In response, Plaintiff argues that she was a non-exempt employee because (1) her Area Supervisors closely reviewed the store's inventory orders and net sales figures, closely monitored the store's weekly payroll, controlled employee hourly rates and pay raises, routinely sent "to do" lists and emails with instructions to Plaintiff, closely supervised and audited the shrinkage, closely monitored sales volume, and oversaw safety issues and the general appearance of the store, and (2) she could only make recommendations (as opposed to decisions) regarding hiring, firing, promoting, increasing an employee's pay, employee discipline, what products to order, and what prices to set.

This factor considers only the employee's "relative freedom from supervision." Thus, there is no requirement that an employer demonstrate "complete freedom from supervision, such that [the employee] is answerable to no one, as this would disqualify all but the chief executive officer from satisfying this factor of the primary duty inquiry." Thomas, 506 F.3d at 507.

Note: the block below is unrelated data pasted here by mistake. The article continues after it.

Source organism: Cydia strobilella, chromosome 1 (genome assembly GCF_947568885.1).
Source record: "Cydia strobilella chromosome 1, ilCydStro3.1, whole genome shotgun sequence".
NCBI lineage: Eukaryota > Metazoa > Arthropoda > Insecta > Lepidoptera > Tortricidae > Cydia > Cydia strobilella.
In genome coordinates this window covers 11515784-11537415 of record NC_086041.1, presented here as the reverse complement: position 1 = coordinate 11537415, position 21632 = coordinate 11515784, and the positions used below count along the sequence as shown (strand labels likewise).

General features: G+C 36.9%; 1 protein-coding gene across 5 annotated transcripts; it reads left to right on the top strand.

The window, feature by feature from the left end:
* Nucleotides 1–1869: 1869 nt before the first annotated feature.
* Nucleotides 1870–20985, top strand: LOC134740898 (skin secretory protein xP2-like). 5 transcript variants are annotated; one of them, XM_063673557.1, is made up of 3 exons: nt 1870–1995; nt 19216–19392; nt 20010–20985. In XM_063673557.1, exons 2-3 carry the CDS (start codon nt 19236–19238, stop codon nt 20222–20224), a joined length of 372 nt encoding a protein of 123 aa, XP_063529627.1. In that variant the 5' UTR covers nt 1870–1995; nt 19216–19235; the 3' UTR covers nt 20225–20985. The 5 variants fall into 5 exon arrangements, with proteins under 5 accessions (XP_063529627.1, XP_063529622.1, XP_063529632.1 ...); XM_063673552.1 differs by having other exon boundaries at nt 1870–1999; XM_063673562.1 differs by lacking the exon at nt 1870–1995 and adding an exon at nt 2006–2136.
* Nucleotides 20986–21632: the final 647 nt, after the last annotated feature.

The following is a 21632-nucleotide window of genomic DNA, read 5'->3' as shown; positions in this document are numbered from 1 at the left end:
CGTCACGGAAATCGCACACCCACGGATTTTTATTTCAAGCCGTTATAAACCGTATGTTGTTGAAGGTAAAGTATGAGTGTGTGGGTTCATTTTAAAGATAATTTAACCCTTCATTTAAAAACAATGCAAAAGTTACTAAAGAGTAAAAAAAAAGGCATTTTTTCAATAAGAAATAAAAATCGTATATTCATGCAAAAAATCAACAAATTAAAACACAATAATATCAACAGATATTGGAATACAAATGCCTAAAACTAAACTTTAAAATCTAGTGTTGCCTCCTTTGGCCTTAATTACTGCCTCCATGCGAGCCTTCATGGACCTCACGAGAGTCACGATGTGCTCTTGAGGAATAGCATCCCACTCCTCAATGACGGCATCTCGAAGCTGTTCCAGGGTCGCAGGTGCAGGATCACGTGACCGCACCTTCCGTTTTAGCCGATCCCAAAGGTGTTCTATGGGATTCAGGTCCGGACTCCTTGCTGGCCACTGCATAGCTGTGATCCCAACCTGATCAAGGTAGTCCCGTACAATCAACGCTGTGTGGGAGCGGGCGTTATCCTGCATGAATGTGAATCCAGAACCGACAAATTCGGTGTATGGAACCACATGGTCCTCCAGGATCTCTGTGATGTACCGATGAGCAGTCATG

As an initial matter, it is undisputed that Plaintiff was the most senior employee at Store 360. Moreover, it is undisputed that Plaintiff's Area Supervisor only visited her store, on average, once per week for between one hour and half the day. (Steven Nucci testified that, during the time in which Plaintiff was the manager of Store 360, he was the Area Supervisor for ten stores, including hers. See Dkt. No. 45, at 12.) Furthermore, Steven Nucci, Plaintiff's Area Supervisor throughout the majority of her tenure as manager of Store 360, testified that, when he would visit a store, he would do his own tasks, and the store managers would do theirs because he "didn't want to interfere with the operation of their store." (Dkt. No. 45, at 25.) Thus, the record evidence establishes that, on a day-to-day basis, Plaintiff generally operated without a supervisor looking over her shoulder, monitoring her every move.